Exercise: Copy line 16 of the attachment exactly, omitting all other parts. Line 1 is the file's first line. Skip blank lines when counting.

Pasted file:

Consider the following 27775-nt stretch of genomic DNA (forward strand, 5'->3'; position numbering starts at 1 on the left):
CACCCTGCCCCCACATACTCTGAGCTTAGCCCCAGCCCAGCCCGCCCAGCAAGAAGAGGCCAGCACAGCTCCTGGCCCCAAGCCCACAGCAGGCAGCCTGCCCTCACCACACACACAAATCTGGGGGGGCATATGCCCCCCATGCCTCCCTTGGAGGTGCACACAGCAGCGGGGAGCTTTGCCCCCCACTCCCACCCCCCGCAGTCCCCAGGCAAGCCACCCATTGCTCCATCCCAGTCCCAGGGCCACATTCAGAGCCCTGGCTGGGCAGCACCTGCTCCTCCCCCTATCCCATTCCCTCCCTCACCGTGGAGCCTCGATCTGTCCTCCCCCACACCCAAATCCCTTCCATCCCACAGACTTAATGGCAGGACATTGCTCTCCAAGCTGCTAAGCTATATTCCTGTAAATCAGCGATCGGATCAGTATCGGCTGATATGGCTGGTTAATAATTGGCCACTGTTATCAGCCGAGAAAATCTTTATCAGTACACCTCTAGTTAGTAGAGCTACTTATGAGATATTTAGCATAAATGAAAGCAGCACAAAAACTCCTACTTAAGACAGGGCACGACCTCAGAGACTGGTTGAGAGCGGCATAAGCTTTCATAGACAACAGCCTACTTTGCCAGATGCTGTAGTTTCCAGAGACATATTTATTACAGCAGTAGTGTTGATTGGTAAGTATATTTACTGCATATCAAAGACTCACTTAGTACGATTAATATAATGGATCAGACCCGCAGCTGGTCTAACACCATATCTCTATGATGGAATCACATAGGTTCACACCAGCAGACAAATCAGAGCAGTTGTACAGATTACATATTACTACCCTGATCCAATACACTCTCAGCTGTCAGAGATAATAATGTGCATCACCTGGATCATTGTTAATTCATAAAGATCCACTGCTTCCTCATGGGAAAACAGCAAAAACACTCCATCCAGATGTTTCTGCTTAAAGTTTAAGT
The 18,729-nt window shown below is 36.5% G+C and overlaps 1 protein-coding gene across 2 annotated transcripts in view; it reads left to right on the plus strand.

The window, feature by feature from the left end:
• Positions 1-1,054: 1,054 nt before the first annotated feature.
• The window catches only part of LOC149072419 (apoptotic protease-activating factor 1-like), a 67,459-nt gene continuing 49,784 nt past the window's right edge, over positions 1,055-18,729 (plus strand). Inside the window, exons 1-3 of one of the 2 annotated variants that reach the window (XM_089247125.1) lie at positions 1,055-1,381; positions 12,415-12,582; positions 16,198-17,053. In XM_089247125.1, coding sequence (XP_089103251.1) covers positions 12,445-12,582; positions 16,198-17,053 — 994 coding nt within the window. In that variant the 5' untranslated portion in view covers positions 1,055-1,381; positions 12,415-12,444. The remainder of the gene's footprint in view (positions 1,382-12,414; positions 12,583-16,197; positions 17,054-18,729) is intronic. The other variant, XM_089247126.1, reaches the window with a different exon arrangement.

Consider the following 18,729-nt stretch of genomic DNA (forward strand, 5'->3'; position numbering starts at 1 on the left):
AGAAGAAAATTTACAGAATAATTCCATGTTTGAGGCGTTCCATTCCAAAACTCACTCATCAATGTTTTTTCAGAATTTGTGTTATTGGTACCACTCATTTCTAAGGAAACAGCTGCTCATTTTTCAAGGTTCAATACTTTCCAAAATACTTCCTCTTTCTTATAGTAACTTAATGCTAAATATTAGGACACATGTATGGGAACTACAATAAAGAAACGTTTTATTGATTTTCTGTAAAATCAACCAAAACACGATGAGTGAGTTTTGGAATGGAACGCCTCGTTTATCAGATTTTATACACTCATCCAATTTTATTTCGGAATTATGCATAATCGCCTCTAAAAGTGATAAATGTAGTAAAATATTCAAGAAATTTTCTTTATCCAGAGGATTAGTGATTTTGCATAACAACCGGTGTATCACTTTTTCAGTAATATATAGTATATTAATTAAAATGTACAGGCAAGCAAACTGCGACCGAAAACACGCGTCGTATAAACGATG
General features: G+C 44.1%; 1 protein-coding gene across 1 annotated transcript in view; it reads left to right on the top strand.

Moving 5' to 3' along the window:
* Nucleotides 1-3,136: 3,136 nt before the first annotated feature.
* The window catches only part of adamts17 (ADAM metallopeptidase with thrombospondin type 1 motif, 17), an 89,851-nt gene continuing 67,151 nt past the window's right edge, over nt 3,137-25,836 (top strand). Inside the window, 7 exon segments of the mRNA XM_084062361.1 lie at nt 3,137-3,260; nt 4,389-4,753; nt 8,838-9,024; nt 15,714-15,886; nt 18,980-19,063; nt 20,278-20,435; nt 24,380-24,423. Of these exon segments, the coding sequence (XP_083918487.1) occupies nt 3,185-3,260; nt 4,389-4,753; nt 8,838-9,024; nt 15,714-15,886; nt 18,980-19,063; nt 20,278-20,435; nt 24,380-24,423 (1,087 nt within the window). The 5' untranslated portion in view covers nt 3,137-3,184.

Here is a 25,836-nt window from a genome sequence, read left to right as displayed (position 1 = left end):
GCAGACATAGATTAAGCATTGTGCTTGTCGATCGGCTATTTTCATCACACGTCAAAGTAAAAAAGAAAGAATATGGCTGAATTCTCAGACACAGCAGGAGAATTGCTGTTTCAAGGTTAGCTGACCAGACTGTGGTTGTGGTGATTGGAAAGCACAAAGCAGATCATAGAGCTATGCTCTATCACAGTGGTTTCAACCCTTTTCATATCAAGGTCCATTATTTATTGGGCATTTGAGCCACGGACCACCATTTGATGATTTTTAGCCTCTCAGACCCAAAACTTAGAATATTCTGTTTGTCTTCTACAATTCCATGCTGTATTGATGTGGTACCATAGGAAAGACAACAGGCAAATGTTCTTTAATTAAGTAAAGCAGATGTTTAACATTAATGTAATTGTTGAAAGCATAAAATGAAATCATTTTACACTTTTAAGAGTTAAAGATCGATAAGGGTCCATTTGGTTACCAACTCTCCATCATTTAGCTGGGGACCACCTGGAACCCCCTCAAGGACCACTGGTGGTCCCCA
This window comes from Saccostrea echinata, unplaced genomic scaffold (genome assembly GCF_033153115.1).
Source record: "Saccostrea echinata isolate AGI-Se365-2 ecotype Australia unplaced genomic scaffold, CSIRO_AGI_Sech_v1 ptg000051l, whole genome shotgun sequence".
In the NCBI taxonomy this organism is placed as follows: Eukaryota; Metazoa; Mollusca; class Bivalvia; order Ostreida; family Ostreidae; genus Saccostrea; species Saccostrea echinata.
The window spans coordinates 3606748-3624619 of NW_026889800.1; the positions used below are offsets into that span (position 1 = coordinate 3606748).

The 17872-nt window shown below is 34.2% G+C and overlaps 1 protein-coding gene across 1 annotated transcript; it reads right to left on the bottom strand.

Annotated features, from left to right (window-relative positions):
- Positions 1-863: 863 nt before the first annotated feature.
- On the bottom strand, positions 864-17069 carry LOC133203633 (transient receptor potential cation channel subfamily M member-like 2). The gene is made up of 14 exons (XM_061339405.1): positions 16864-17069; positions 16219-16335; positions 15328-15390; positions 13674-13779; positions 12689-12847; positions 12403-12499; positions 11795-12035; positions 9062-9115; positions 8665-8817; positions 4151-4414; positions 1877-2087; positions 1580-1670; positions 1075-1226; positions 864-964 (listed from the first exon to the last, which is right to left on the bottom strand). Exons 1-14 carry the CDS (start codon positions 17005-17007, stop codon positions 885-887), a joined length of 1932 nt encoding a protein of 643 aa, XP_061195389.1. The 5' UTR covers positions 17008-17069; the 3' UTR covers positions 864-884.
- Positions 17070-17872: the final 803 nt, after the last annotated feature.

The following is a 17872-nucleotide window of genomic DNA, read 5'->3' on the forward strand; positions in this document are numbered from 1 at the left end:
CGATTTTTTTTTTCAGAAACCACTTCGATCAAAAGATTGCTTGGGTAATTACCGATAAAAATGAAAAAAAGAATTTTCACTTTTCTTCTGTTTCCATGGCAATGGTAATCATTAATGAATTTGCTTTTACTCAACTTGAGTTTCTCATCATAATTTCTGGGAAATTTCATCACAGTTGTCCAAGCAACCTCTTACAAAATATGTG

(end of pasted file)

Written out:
Source record: "Saccostrea echinata isolate AGI-Se365-2 ecotype Australia unplaced genomic scaffold, CSIRO_AGI_Sech_v1 ptg000051l, whole genome shotgun sequence".